Fluorescent nucleobase analogues for base-base FRET in nucleic acids: Synthesis, photophysics and applications
Forster resonance energy transfer (FRET) between a donor nucleobase analogue and an acceptor nucleobase analogue, base-base FRET, works as a spectroscopic ruler and protractor. With their firm stacking and ability to replace the natural nucleic acid bases inside the base-stack, base analogue donor and acceptor molecules complement external fluorophores like the Cy-, Alexa- and ATTO-dyes and enable detailed investigations of structure and dynamics of nucleic acid containing systems. The first base-base FRET pair, tC O -tC nitro , has recently been complemented with among others the adenine analogue FRET pair, qAN1-qA nitro , increasing the flexibility of the methodology. Here we present the design, synthesis, photophysical characterization and use of such base analogues. They enable a higher control of the FRET orientation factor, κ 2 , have a different distance window of opportunity than external fluorophores, and, thus, have the potential to facilitate better structure resolution. Netropsin DNA binding and the B-to-Z-DNA transition are examples of structure investigations that recently have been performed using base.base FRET and that are described here. Base-base FRET has been around for less than a decade, only in 2017 expanded beyond one FRET pair, and represents a highly promising structure and dynamics methodology for the field of nucleic acids. Here we bring up its advantages as well as disadvantages and touch upon potential future applications.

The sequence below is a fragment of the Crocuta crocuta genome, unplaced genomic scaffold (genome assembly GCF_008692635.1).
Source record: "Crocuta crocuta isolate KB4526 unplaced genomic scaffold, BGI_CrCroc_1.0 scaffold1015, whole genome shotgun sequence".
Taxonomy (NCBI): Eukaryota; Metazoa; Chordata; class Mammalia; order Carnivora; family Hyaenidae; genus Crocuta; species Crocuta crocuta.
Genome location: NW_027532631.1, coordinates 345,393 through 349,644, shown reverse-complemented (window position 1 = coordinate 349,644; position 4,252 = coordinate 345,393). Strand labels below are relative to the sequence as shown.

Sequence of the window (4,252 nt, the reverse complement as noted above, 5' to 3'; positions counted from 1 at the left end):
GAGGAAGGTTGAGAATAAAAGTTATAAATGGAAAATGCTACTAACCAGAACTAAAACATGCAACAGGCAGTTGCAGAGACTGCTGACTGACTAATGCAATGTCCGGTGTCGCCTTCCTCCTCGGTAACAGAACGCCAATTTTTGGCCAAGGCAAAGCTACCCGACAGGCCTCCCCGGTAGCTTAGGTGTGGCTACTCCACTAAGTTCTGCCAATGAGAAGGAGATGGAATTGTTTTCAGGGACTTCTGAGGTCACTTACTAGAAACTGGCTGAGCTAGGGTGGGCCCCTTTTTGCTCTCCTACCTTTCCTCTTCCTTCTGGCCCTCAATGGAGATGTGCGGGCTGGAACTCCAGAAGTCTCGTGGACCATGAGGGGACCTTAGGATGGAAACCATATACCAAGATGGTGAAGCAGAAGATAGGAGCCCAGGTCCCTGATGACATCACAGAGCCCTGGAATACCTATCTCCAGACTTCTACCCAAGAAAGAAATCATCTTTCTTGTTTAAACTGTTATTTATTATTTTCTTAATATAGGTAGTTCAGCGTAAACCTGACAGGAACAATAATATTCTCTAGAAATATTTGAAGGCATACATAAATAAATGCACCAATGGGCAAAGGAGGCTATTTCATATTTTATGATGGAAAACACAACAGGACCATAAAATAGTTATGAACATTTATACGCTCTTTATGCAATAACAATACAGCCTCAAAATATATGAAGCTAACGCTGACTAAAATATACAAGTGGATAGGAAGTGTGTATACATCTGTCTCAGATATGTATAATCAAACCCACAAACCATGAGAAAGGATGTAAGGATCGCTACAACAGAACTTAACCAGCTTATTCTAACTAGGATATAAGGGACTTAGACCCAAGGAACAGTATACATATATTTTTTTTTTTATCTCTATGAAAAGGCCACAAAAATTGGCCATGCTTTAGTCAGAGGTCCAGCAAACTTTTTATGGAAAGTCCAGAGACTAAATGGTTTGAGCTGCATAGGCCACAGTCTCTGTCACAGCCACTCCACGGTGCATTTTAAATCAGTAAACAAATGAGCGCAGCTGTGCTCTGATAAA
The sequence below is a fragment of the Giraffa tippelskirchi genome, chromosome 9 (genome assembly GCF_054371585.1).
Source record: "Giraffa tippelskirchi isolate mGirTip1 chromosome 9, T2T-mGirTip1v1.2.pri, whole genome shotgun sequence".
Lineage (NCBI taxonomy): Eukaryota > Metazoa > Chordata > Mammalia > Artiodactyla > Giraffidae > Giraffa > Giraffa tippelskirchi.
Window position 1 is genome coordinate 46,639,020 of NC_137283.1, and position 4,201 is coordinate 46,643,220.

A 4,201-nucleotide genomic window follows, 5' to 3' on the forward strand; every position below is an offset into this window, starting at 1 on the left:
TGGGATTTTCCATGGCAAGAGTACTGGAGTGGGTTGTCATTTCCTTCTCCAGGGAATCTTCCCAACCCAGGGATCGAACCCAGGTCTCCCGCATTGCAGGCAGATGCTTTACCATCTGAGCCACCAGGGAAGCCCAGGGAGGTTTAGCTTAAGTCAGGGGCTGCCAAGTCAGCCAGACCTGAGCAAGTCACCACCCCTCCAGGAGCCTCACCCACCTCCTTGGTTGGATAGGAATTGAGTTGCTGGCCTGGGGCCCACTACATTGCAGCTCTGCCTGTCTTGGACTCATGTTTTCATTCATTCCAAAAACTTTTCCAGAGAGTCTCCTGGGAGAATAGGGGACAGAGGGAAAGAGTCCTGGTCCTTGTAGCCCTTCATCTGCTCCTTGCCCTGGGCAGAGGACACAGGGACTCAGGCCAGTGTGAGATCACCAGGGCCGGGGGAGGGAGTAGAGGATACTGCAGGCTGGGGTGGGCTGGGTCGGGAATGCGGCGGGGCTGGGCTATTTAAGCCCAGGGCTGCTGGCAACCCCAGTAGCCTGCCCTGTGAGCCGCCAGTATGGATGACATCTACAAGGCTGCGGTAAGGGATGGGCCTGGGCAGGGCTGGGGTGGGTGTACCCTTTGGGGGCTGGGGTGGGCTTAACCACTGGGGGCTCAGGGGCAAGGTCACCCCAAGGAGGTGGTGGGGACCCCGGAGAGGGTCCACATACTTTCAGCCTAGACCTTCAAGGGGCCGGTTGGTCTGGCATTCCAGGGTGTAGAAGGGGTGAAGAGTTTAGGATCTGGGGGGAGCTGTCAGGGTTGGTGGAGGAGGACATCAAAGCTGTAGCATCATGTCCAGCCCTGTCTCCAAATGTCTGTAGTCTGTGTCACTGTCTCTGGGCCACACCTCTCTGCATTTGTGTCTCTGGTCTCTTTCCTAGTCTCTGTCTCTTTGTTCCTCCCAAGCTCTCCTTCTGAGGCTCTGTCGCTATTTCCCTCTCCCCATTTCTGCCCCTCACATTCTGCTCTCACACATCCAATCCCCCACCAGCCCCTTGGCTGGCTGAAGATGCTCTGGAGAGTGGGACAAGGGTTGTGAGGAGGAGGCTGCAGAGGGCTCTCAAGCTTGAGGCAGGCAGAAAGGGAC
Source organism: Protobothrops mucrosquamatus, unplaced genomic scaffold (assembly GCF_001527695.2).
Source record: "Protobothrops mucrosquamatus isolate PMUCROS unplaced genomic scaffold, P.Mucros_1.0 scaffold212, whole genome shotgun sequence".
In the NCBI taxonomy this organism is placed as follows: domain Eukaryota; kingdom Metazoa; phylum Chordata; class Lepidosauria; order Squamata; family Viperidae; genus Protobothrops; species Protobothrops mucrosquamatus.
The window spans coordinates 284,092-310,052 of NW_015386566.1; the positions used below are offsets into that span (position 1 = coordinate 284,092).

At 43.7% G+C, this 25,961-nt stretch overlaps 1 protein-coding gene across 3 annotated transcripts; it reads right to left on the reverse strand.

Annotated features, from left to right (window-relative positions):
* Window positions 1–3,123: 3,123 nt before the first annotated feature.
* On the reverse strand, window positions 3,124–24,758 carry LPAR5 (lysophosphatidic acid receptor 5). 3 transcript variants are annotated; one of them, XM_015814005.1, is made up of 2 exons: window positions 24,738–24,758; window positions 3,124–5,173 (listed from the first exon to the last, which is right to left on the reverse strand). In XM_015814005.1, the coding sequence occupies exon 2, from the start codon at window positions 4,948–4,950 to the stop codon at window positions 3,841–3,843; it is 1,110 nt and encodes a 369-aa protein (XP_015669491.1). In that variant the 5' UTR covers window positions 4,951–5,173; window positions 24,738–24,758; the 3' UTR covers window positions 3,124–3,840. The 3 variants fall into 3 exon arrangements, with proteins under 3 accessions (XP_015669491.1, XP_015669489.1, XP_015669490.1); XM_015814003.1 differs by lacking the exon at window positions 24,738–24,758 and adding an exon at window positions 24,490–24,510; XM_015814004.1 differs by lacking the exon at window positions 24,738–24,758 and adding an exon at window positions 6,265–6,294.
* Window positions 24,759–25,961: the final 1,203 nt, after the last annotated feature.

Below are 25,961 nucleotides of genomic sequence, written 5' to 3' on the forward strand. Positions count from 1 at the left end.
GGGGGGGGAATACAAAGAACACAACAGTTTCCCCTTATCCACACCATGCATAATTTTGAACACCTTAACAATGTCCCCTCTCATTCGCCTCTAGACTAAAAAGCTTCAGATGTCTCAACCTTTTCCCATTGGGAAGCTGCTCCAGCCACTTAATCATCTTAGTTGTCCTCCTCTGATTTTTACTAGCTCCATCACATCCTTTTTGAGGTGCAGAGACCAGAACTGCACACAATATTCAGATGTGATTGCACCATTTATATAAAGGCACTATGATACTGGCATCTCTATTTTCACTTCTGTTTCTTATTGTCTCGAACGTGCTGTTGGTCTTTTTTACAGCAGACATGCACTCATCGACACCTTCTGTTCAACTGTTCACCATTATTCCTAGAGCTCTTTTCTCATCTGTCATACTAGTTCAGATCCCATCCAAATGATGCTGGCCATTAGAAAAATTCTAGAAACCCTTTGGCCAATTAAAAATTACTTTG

Nucleic acid structure and dynamics
Fluorescent base analogues